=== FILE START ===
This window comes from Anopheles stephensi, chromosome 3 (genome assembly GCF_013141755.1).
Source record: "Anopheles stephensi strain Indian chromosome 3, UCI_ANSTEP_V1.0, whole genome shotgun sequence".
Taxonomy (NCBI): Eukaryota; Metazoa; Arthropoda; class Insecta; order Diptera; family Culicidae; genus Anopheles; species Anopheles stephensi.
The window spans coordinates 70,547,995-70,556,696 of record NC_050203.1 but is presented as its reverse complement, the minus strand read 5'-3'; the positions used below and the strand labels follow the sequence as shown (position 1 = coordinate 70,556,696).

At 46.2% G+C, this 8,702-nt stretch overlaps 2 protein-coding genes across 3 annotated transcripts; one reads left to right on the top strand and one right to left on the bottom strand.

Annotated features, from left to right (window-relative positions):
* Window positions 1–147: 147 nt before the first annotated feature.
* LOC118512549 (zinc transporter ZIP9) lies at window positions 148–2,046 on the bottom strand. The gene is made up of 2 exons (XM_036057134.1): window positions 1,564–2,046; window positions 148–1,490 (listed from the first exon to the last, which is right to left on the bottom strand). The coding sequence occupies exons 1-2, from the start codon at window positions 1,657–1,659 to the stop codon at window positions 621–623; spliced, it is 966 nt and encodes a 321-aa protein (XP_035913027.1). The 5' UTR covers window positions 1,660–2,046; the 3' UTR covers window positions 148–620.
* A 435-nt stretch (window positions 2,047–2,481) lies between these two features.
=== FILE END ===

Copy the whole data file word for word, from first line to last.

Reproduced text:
This window comes from Anopheles stephensi, chromosome 3 (genome assembly GCF_013141755.1).
Source record: "Anopheles stephensi strain Indian chromosome 3, UCI_ANSTEP_V1.0, whole genome shotgun sequence".
Taxonomy (NCBI): Eukaryota; Metazoa; Arthropoda; class Insecta; order Diptera; family Culicidae; genus Anopheles; species Anopheles stephensi.
The window spans coordinates 70,547,995-70,556,696 of record NC_050203.1 but is presented as its reverse complement, the minus strand read 5'-3'; the positions used below and the strand labels follow the sequence as shown (position 1 = coordinate 70,556,696).

At 46.2% G+C, this 8,702-nt stretch overlaps 2 protein-coding genes across 3 annotated transcripts; one reads left to right on the top strand and one right to left on the bottom strand.

Annotated features, from left to right (window-relative positions):
* Window positions 1–147: 147 nt before the first annotated feature.
* LOC118512549 (zinc transporter ZIP9) lies at window positions 148–2,046 on the bottom strand. The gene is made up of 2 exons (XM_036057134.1): window positions 1,564–2,046; window positions 148–1,490 (listed from the first exon to the last, which is right to left on the bottom strand). The coding sequence occupies exons 1-2, from the start codon at window positions 1,657–1,659 to the stop codon at window positions 621–623; spliced, it is 966 nt and encodes a 321-aa protein (XP_035913027.1). The 5' UTR covers window positions 1,660–2,046; the 3' UTR covers window positions 148–620.
* A 435-nt stretch (window positions 2,047–2,481) lies between these two features.